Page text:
Way to stay unruffled, Japan Broadcasting Corporation (NHK). The headline at NHK’s website yesterday reads “TEPCO to review cooling operation.” Sounds sober enough — until you find out why it plans to conduct that review.
Tokyo Electric Power Company will have to review its plan for stabilizing the Fukushima Daiichi nuclear facility after a large amount of radioactive water was found in the basement of one of its reactor buildings.
The utility says it discovered an estimated 3,000 tons of contaminated water in the basement of the damaged Number 1 reactor building.
It “discovered”? How does that go overlooked? Never mind: how the water wound up in the basement is light years more frightening.
TEPCO says fuel rods in the Number 1 reactor melted down and created a hole in the bottom of the pressure vessel. It says the containment vessel also appears to be damaged and highly radioactive water has leaked into the basement of the building.
As if that’s not bad enough, Agence France Presse reported:
Ruling-party lawmaker Goshi Hosono, special aide to Prime Minister Naoto Kan, said. . . . reactor three has not cooled down as hoped earlier, saying it was more of a worry to him than reactor one.
Perhaps as a consequence (from the same article)
Japan on Sunday started the first evacuations of homes outside a government exclusion zone. . . . Some 4,000 residents of Iidate-mura village as well as 1,100 people in Kawamata-cho town . . . began the phased relocations. . . . Although Iidate-mura and Kawamata-cho are 30 kilometres (20 miles) away from the plant, they have consistently received high amounts of radioactive materials due to wind patterns.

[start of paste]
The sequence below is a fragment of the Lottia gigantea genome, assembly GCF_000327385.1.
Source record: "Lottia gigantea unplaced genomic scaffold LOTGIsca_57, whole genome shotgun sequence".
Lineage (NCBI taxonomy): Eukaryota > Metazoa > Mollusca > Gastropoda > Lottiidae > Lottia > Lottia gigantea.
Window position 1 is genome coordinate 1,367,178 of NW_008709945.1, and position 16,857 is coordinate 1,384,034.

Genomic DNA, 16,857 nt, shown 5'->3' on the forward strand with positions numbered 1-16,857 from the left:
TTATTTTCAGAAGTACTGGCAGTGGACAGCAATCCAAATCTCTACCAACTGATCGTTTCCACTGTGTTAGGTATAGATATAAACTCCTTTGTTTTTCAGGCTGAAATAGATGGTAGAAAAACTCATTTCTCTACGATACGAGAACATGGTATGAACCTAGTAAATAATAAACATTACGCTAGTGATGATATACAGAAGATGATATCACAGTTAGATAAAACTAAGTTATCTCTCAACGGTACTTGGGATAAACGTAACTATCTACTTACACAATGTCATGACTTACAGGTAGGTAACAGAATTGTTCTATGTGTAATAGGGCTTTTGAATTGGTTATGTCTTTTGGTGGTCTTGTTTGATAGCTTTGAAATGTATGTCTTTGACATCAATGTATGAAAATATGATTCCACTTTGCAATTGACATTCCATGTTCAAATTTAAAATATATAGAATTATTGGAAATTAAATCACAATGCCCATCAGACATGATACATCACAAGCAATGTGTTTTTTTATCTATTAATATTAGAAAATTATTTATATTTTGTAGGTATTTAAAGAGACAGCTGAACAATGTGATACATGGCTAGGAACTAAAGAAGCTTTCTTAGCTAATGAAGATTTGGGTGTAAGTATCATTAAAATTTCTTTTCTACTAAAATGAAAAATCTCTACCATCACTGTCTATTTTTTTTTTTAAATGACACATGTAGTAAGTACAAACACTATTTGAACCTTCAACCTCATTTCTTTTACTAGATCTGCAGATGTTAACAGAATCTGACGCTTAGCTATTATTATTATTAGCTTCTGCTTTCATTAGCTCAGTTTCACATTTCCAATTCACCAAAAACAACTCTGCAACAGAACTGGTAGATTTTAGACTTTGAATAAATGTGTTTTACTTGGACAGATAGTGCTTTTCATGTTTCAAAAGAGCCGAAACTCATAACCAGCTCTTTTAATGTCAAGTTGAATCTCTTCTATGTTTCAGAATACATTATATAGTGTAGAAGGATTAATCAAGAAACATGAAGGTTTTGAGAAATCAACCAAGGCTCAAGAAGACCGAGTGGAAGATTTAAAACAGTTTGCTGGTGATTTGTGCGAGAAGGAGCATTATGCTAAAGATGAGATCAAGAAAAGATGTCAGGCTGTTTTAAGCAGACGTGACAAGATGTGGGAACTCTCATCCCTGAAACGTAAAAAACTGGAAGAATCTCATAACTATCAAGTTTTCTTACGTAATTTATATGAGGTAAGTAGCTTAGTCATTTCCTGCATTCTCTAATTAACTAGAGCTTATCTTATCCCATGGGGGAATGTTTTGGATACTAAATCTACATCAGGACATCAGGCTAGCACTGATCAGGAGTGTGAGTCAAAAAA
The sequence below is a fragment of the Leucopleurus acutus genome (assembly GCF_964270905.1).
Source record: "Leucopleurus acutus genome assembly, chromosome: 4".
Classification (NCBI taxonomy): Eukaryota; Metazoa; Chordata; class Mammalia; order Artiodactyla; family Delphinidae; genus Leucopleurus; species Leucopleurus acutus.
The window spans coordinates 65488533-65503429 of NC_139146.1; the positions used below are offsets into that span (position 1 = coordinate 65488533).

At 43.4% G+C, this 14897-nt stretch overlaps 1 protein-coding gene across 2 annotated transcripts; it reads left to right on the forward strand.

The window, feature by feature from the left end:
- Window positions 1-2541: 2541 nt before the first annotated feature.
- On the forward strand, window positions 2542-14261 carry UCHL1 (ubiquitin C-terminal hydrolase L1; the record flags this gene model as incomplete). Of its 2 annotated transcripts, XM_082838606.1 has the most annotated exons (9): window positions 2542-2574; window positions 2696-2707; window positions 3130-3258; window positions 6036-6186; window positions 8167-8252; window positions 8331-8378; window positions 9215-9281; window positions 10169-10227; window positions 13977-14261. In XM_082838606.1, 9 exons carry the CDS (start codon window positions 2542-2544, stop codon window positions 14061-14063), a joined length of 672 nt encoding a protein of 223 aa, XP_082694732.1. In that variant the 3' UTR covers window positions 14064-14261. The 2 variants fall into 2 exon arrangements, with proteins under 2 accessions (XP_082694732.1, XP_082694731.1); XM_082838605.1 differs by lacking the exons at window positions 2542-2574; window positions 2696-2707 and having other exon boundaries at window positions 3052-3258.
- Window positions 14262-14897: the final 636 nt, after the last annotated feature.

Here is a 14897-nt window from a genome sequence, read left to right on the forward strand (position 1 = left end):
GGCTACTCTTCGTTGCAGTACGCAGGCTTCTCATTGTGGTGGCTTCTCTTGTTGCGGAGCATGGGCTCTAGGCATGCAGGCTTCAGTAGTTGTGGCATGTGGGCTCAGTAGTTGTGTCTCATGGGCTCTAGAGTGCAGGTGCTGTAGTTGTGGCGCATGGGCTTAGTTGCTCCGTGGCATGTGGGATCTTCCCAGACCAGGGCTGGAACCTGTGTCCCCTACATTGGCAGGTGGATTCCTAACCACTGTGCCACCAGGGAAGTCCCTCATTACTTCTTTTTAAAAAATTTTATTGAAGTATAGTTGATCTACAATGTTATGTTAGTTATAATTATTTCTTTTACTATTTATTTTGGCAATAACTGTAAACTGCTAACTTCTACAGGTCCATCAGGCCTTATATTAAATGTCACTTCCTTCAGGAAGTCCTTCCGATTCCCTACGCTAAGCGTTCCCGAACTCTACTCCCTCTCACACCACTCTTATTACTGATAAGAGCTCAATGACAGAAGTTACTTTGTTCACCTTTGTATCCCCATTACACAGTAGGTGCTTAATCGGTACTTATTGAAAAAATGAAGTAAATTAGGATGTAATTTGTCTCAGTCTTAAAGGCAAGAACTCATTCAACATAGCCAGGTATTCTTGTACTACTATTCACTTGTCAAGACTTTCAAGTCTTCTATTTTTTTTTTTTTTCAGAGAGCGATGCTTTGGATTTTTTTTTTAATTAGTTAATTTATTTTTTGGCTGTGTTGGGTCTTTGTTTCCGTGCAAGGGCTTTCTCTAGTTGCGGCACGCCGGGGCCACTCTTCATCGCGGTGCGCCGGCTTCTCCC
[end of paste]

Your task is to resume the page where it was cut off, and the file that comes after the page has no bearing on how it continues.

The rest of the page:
All at huge cost to the state, of course. But, surprisingly, of all the institutions to come out of this without taking a financial bath, you’d think the last is insurance. But, for those who may be unaware of it, when it comes to insuring nuclear-power plants, insurance companies keep their exposure to a minimum. Juergen Batz reports for the Associated Press.
Japan’s Fukushima disaster, which will leave taxpayers there with a massive bill, brings to the fore one of the [nuclear-energy] industry’s key weaknesses — that nuclear power is a viable source for cheap energy only if it goes uninsured. The cost of a worst-case nuclear accident at a plant in Germany, for example, has been estimated to total as much as $11 trillion, while the mandatory reactor insurance is only 3.7 billion. . . . “Around the globe, nuclear risks — be it damages to power plants or the liability risks resulting from radiation accidents — are covered by the state. The private insurance industry is barely liable,” said Torsten Jeworrek, a board member at Munich Re, one of the world’s biggest reinsurance companies. . . . In financial terms, nuclear incidents can be so devastating that the cost of full insurance would be so high as to make nuclear energy more expensive than fossil fuels.
Tepco had no disaster insurance.
Despite Fukushima, many, including those to whom it’s vastly less catastrophic for the environment than coal, remain unmoved in their advocacy for nuclear energy. But, the environmental effects of Fukushima aside, purely in financial terms, the world can scarcely afford more than one of these accidents every, say, ten years.